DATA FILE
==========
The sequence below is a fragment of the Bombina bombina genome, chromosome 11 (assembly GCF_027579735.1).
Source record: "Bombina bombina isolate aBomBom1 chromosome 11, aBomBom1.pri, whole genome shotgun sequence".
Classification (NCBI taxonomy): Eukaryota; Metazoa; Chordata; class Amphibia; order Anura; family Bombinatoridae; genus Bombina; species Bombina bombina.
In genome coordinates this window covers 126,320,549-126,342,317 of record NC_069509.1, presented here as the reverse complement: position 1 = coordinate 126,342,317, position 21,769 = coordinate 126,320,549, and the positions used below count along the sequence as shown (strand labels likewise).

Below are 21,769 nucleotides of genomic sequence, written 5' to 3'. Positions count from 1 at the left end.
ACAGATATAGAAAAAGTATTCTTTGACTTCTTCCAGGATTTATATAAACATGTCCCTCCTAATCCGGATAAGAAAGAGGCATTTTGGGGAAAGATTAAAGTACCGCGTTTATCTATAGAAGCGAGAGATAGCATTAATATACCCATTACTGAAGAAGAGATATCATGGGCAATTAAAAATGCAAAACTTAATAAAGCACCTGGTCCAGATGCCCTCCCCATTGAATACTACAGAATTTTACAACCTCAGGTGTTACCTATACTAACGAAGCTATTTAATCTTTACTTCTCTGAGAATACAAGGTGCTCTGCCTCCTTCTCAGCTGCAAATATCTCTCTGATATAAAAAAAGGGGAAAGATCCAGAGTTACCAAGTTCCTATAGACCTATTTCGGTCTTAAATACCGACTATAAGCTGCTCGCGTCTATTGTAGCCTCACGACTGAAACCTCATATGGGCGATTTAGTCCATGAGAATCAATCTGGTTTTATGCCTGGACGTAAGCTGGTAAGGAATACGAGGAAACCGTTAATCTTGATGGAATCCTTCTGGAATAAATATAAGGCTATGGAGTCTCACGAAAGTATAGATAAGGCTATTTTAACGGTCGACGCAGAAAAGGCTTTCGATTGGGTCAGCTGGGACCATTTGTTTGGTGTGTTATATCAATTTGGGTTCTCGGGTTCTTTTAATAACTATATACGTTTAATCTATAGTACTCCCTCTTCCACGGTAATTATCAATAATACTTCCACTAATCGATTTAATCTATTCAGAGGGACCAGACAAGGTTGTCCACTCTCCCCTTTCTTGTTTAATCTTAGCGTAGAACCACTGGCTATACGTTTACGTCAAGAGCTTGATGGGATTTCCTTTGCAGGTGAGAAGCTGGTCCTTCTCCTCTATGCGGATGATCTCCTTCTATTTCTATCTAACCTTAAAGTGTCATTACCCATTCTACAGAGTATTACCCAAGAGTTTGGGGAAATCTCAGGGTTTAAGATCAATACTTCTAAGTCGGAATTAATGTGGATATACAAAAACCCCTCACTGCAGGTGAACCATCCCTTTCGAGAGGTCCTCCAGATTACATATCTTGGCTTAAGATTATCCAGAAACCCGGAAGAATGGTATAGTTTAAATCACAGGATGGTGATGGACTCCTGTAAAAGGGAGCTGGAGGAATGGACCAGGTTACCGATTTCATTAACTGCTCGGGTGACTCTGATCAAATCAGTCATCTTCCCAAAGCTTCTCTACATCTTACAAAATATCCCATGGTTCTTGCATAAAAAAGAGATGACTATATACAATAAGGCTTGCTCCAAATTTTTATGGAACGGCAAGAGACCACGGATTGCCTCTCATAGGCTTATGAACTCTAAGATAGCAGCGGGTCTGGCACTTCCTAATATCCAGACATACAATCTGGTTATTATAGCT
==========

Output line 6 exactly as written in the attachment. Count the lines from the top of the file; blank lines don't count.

ACAGATATAGAAAAAGTATTCTTTGACTTCTTCCAGGATTTATATAAACATGTCCCTCCTAATCCGGATAAGAAAGAGGCATTTTGGGGAAAGATTAAAGTACCGCGTTTATCTATAGAAGCGAGAGATAGCATTAATATACCCATTACTGAAGAAGAGATATCATGGGCAATTAAAAATGCAAAACTTAATAAAGCACCTGGTCCAGATGCCCTCCCCATTGAATACTACAGAATTTTACAACCTCAGGTGTTACCTATACTAACGAAGCTATTTAATCTTTACTTCTCTGAGAATACAAGGTGCTCTGCCTCCTTCTCAGCTGCAAATATCTCTCTGATATAAAAAAAGGGGAAAGATCCAGAGTTACCAAGTTCCTATAGACCTATTTCGGTCTTAAATACCGACTATAAGCTGCTCGCGTCTATTGTAGCCTCACGACTGAAACCTCATATGGGCGATTTAGTCCATGAGAATCAATCTGGTTTTATGCCTGGACGTAAGCTGGTAAGGAATACGAGGAAACCGTTAATCTTGATGGAATCCTTCTGGAATAAATATAAGGCTATGGAGTCTCACGAAAGTATAGATAAGGCTATTTTAACGGTCGACGCAGAAAAGGCTTTCGATTGGGTCAGCTGGGACCATTTGTTTGGTGTGTTATATCAATTTGGGTTCTCGGGTTCTTTTAATAACTATATACGTTTAATCTATAGTACTCCCTCTTCCACGGTAATTATCAATAATACTTCCACTAATCGATTTAATCTATTCAGAGGGACCAGACAAGGTTGTCCACTCTCCCCTTTCTTGTTTAATCTTAGCGTAGAACCACTGGCTATACGTTTACGTCAAGAGCTTGATGGGATTTCCTTTGCAGGTGAGAAGCTGGTCCTTCTCCTCTATGCGGATGATCTCCTTCTATTTCTATCTAACCTTAAAGTGTCATTACCCATTCTACAGAGTATTACCCAAGAGTTTGGGGAAATCTCAGGGTTTAAGATCAATACTTCTAAGTCGGAATTAATGTGGATATACAAAAACCCCTCACTGCAGGTGAACCATCCCTTTCGAGAGGTCCTCCAGATTACATATCTTGGCTTAAGATTATCCAGAAACCCGGAAGAATGGTATAGTTTAAATCACAGGATGGTGATGGACTCCTGTAAAAGGGAGCTGGAGGAATGGACCAGGTTACCGATTTCATTAACTGCTCGGGTGACTCTGATCAAATCAGTCATCTTCCCAAAGCTTCTCTACATCTTACAAAATATCCCATGGTTCTTGCATAAAAAAGAGATGACTATATACAATAAGGCTTGCTCCAAATTTTTATGGAACGGCAAGAGACCACGGATTGCCTCTCATAGGCTTATGAACTCTAAGATAGCAGCGGGTCTGGCACTTCCTAATATCCAGACATACAATCTGGTTATTATAGCT